The First Time Is
(Especially When The First Time Is Monk Time!)
"Was it fun for you?"
As a frequent visitor to the "Rock & Roll Hall Of Fame Inductees Forum", a message board where any and all types of rock music are discussed, fought over, and generally hyped, I tend to dismiss those fans who continually rant "I think this band is great!" or "that group was the best ever!", as examples of their own personal taste. As a lifelong fan of rock & roll I've either heard the music of those artists and long ago made up my mind whether such claims are worthwhile, or, if I haven't actually heard them at least I know of their existence and to which branch of the tree of rock & roll those artists belong, along with a basic understanding of their importance in the scheme of things.
So my interest was aroused by several recent forum posts regarding The Monks, their 1966 album "Black Monk Time", and the recent reunion of the band in New York City after 32 years apart. The Monks? Who were The Monks? Here was a band I had never heard anything about before. Zip! Zilch! Nada! Nil! I made a mental note to check this group out sometime in the future.
As luck would have it, while browsing my local cd store the following weekend, I found a copy of "Black Monk Time". The original album cover was a simple and stark design, completely black and displaying only the band's name and album title. On first impression it instantly reminded me of "The Beatles", the 1968 release better known as "The White Album".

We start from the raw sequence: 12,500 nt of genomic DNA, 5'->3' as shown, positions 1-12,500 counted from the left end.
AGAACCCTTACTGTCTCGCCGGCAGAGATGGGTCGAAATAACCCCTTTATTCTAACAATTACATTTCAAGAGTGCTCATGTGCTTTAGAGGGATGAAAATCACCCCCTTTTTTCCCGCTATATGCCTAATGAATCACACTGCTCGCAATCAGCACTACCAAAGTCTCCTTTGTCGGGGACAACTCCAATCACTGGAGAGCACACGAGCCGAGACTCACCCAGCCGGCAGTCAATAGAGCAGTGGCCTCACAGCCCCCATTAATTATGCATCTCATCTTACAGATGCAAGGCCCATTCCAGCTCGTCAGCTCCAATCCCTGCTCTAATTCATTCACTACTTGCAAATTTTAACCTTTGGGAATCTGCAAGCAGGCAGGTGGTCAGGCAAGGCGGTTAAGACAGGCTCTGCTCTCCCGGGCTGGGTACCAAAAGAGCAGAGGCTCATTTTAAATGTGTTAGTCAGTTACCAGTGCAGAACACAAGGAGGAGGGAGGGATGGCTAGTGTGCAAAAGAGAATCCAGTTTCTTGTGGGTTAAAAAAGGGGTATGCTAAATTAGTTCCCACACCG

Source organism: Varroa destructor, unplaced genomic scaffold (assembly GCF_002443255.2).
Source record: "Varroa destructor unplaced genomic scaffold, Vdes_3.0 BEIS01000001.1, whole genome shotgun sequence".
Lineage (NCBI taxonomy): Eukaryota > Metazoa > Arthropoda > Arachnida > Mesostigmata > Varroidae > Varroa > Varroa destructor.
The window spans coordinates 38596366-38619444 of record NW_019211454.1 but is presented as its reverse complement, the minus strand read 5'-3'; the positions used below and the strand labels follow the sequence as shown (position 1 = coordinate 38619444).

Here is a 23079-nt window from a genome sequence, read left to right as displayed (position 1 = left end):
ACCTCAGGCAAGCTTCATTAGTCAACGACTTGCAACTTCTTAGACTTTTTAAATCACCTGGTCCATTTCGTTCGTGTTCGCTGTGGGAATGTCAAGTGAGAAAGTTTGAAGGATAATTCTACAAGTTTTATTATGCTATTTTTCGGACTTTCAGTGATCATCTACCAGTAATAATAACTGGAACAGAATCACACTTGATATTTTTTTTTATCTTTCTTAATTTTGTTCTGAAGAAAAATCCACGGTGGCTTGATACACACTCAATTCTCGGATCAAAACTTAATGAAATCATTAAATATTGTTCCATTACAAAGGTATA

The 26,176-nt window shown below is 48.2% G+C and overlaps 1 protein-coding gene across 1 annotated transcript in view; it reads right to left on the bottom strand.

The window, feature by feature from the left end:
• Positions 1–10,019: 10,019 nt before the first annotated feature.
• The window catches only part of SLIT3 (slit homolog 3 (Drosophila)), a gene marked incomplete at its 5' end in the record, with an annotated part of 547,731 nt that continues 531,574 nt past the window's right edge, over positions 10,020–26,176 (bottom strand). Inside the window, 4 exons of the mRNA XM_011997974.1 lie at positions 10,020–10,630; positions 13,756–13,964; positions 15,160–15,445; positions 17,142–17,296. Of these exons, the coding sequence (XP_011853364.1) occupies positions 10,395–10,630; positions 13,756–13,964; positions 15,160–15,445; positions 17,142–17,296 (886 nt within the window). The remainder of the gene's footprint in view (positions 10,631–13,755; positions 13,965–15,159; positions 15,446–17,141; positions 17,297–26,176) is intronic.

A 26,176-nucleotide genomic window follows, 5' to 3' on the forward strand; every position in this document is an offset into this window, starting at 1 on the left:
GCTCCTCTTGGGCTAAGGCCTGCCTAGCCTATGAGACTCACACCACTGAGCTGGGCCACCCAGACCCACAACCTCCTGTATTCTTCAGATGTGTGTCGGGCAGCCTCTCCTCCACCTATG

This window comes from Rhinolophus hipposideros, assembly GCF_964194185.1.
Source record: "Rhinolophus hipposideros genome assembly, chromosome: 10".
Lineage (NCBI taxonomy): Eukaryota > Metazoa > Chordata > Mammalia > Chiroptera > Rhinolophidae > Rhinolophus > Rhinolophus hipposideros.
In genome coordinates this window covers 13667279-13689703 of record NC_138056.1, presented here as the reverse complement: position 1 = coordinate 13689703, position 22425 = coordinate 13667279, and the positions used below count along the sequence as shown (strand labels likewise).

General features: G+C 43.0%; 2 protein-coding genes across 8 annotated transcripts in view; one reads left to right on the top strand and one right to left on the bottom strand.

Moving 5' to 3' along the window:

I should mention here that The Beatles are my favorite band and I consider myself quite obsessed with them, having read numerous books about their history and making my own pilgrimage to Liverpool and London to see the sites for myself. Many of these books make the claim that The Beatles were the first to release an album with a completely blank cover, and while technically true, I can't help but wonder if this idea was not first used on The Monks "Black Monk Time", preceeding The Beatles by two years!
The back cover had a series of b&w pictures of the band in various shots, some of them playing their instruments, some of the group just fooling around, but one in particular caught my eye. "WHAT IS WRONG WITH THAT GUY'S HEAD? Why has he got a huge patch on the top of his head shaved clean? What's that all about?!!".
I bought it.
I played it.
"IT'S MONK TIME!" "IT'S MONK TIME!" "IT'S MONK TIME!"
I have not been the same since!
I have been changed!
Not since The Sex Pistols 1977 "Never Mind The Bollocks..." has an album so utterly shaken my view of what rock & roll was, and is, all about!!!! I could not believe what I was hearing. Was this really 1966? Impossible! This music was ten years, at the least, ahead of its time. This album sounds like something that could have been released in the late '70s or early '80s. Hell!!! This album sounds like something that could have been released today!!! Here was rock & roll like I'd never heard it before. It was scary! It was wacky! It sounded so fresh, so vital, and so full of energy. And my God, what energy! Energy at times angry, sometimes bordering on rage, but most of all this music screamed FUN!!!
A big smile crossed my face, the kind of smile you get
when you discover a new pleasure that you've never experienced before. Here was a long lost gem buried in that mountain of Rock. Here was a forgotten treasure. The Monks "Black Monk Time" may be THE BIGGEST SECRET IN THE HISTORY OF ROCK & ROLL!!! But the word is now out, and spreading quickly! (Hey, if a Cheesehead from the Frozen Tundra of Green Bay, Wisconsin found The Monks it won't be long until the rest of the world does too!)